Haha. Lastly, I remember when Anwar Sadat signed the Egyptian-Israeli peace treaty with Menachem Begin. Reporters were asking Egyptians what they thought about it, and were receiving predictable comments. However, one wizened old Egyptian responded he was in favor. Incredulous, the reporter asked why? The old man responded, “The Palestinians want to fight the Israelis down to the last Egyptian!”

  • Da says:

    @Isaiah — People do throw around the term terrorist too loosely, and so I sometimes agree that what we are calling terrorist should really be called insurgent. In particular, an ambush against soldiers or police is not really terrorism, even if it involves suicide bombers. It might be cowardly, despicable, and in service of an evil ideology, but its not terrorism.
    But when someone deliberately attacks unarmed civilians in order to stampede the government towards a political goal, that IS terrorism, and no amount of changing points of view can change that. The 9/11 attacks, the 7/7 attacks, the attacks on the trains in Spain, the attacks against Shia pilgrims in Iraq, the attacks on Shia in Pakistan, the attack in Beslan, the attack on the Moscow theater, the rocket attacks against cities in Israel, the Iranian attack on the Jewish community Center in Argentina, the PLO attack on the ’72 Olympics, and the myriad Palestinian attacks against aircraft in the 80s, are all pure, unadulterated terrorism. There was no sense of “resistance” in those attacks.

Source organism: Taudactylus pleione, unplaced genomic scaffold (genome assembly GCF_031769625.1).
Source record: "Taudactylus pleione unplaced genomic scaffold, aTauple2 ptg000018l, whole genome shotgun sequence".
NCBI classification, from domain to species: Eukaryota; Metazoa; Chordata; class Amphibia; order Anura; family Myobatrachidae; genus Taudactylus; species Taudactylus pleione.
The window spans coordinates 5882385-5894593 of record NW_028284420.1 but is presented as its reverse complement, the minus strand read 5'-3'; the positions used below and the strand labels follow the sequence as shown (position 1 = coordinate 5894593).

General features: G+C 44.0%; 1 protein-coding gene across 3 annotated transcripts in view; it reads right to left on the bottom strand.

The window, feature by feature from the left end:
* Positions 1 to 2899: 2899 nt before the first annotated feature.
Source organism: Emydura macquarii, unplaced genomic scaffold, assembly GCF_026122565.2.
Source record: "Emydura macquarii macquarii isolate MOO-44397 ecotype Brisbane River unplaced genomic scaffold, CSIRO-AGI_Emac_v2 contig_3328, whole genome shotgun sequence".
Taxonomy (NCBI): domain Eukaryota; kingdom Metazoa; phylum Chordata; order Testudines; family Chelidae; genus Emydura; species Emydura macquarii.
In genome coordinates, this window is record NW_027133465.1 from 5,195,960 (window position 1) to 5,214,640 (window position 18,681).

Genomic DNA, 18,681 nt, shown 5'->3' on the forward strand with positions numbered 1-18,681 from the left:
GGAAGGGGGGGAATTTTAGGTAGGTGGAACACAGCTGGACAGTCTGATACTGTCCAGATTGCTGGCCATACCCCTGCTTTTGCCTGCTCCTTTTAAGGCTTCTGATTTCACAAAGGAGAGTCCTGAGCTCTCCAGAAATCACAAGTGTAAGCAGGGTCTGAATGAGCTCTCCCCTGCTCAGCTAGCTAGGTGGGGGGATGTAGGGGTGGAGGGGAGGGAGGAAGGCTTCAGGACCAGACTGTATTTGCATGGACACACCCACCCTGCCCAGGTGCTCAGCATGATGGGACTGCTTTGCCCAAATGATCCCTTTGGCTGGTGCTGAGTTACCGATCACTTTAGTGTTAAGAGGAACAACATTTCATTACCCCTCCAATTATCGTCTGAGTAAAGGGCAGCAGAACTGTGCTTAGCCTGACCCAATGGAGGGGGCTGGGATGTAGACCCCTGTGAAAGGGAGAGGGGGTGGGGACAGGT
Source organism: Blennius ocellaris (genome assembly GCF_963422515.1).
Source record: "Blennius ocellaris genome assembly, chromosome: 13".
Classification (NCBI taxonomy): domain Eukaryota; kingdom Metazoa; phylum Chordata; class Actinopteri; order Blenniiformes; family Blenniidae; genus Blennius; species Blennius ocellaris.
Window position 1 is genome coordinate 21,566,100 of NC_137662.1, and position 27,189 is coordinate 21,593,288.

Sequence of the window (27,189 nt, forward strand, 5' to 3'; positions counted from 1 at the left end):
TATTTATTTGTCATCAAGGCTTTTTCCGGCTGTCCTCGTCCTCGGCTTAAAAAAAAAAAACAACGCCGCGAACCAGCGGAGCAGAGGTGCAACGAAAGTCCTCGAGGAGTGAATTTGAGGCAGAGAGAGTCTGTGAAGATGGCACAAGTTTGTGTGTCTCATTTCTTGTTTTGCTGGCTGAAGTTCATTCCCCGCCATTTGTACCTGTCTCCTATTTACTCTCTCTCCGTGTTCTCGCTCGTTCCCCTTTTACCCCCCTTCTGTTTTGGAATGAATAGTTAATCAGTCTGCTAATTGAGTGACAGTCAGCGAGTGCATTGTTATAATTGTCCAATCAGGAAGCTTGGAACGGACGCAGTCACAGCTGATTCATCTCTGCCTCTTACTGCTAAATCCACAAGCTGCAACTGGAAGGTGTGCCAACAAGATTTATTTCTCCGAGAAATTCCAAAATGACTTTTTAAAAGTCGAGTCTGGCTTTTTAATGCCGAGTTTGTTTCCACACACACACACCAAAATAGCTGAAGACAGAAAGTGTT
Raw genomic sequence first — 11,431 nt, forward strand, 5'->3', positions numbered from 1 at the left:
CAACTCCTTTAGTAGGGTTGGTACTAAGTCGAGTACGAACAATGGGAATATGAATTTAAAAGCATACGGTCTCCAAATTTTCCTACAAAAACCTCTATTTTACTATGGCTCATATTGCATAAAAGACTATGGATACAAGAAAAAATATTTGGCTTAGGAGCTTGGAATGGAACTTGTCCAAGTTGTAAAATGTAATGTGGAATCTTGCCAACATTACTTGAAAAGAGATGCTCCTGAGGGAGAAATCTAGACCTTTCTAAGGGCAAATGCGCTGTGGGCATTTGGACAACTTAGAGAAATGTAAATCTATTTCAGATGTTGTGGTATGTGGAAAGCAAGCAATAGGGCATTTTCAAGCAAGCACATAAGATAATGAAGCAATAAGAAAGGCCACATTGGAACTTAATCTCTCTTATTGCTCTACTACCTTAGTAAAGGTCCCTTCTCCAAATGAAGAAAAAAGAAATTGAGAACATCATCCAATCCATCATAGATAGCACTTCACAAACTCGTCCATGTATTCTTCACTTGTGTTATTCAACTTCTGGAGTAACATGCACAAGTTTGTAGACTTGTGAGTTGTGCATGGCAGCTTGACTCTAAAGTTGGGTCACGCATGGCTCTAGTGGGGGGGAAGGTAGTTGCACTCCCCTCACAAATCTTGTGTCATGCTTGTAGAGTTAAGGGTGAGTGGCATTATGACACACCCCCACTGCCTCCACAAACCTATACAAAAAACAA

• Don Laird says:

    And so it begins…..this is just the first in a long line of red flags….until, soon, we see Egyptian troops massed at the Israeli border….
    Regards, Don Laird
    Edson, Alberta, Canada

  • mike merlo says: